Bef. 8/25/1290, in Paris, Philip, king of France, agreed to the marriage settlement of Thomas, eldest son of Edmund, brother of King Edward I of England, and Beatrice, daughter of Hugh, son of the duke of Burgundy. (S) CPRs.

1291, Philip purchased Beaugency.

1293, Philip purchased Maguellone and part of Montpellier.

1294, Edmund, Earl of Lancaster, “tricked” into allowing Philip “temporary” possession of Gascony. [Once Philip had his knights in place, he kept possession.] Edward I had renounced his homage requirement of 1286. Philip IV was trying to make ties with the Scots, and Edward I was creating allies on the continent.

1294-95, Philip captured many English-held lands in Guienne [southwest France.]

10/1294, Philip named Jeanne regent of France in case he died before his sons came of age.

1295, King Philip began building a large fleet of ships to fight England on the seas.

1295, King Philip ordered the 1st general taxation in France [to support the invasion of England.]

8/1295, 600 French ships and 30 galleys attacked Dover. From England, 80 ships and 5 galleys attacked the coast of Normandy. In the same month, there was a small engagement of English and French ships near Winchelsea, England.

12/21/1295, Philip arranged and attended funeral of his grandmother Queen Marguerite.

1296, Philip excommunicated by Pope Boniface VIII. Philip had forbade the export of any money from France, which affected the papal coffers.

1296, Philip invaded and took possession of Gascony from the English.

1297, Philip arrested the papal legate over the Clericis Laicos written in response to Philip’s taxation of clerics.

1297, Queen Jeanne at the head of her forces repelled an invasion in Champagne of the Count of Bar; capturing the Count in battle.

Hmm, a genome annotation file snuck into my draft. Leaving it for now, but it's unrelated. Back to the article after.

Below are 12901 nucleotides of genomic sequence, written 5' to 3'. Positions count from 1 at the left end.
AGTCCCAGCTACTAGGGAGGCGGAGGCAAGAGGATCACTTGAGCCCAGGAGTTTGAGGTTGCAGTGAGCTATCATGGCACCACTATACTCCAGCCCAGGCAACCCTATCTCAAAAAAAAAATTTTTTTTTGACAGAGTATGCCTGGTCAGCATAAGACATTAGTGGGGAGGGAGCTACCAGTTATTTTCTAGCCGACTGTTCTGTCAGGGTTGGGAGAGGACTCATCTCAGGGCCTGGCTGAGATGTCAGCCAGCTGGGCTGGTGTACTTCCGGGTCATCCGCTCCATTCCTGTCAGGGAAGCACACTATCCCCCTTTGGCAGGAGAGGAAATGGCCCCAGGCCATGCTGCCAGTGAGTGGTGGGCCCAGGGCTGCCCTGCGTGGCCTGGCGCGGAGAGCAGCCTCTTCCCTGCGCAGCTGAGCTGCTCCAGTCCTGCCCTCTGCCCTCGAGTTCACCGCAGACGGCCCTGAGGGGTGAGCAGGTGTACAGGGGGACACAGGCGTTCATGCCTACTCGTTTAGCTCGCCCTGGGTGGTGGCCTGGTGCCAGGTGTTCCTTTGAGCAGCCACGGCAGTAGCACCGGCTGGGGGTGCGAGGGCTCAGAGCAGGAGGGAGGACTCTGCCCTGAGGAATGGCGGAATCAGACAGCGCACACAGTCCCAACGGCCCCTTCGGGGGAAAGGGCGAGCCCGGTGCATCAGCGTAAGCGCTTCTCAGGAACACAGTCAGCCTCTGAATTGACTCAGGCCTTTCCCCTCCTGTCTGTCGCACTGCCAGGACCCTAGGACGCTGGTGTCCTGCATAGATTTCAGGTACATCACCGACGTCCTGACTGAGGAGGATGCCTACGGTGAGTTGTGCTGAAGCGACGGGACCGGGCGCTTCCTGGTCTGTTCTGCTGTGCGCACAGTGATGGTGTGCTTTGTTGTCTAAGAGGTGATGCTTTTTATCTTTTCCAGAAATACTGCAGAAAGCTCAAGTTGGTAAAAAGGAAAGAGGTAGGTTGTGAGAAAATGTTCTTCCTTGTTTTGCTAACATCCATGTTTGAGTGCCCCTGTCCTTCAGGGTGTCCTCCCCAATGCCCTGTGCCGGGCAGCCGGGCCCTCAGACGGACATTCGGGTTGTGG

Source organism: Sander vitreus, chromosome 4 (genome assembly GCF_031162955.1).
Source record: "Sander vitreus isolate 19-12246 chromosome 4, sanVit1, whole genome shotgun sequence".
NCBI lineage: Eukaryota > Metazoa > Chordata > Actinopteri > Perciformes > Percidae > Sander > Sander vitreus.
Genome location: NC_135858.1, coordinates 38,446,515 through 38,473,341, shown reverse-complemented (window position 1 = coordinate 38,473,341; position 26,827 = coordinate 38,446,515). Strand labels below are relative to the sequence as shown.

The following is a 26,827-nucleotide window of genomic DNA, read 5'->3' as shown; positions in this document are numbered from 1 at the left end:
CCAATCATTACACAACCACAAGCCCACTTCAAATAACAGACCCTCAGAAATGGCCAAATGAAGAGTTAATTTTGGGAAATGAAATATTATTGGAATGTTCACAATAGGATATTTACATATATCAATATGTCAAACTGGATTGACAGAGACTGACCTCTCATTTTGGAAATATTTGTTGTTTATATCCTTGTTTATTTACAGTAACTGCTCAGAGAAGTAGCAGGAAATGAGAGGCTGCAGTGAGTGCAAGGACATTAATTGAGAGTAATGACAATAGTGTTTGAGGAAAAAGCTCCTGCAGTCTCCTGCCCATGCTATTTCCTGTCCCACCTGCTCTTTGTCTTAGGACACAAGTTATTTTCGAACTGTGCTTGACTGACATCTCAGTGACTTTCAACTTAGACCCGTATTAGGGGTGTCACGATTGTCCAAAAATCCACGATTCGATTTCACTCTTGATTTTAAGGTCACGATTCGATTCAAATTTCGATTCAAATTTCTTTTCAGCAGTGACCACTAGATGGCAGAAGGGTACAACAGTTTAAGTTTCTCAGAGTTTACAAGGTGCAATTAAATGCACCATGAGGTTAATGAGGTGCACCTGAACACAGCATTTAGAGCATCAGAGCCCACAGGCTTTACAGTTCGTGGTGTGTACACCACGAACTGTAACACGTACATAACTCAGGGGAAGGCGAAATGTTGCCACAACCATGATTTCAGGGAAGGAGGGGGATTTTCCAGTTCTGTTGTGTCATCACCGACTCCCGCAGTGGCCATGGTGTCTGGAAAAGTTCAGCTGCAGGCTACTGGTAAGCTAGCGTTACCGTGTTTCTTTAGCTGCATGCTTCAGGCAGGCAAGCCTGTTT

1297, Philip got his grandfather King Louis IX canonized.

1297, Guy of Dampierre, count of Flanders, allied himself with Edward I of England against Philip IV of France.

10/9/1297 at Ghent, King Edward and King Philip agreed to make a truce.

1298, Scot William Wallace [Braveheart], after the battle of Falkirk, come to France to get the support of King Philip against Edward I.

6/19/1298, Treaty of Montreuil, which provided for Isabella's future betrothal to Edward of Caernarvon. Philip was to give Isabella a dowry of £18,000, and once she became Queen of England, she was to have in dower all the lands formerly held by Eleanor of Castile, which were in the interim to be settled by Edward I on his sister Marguerite; who was to marry King Edward I, these amounted to £4,500 per annum. Should Edward I default on the treaties, he would forfeit Gascony; if Philip defaulted, he would pay Edward a fine of £100,000.

10/1299, Philip IV finally ratified the Treaty of Montreuil.

1/1300,Philip, with the help of the Leliaerts, overran Flanders and imprisoned Guy of Dampierre, count of Flanders. Jeanne accompanying her husband on his expedition.

1301, Philip’s authrority over the county of Burgundy was recognized.

1302, Enguerran de Marigny the officer in charge of Jeanne’s pantry. [Enguerran went on to become Philip’s guardian of the treasury and confidant.]

1302, Pope Boniface, again in conflict with Philip over papal rights, issued a proclamation that it was necessary for salvation for every human being to be subject to the Roman pontiff. Philip responded by instigating rumors about the pope, such as, that he had a private demon as a counselor.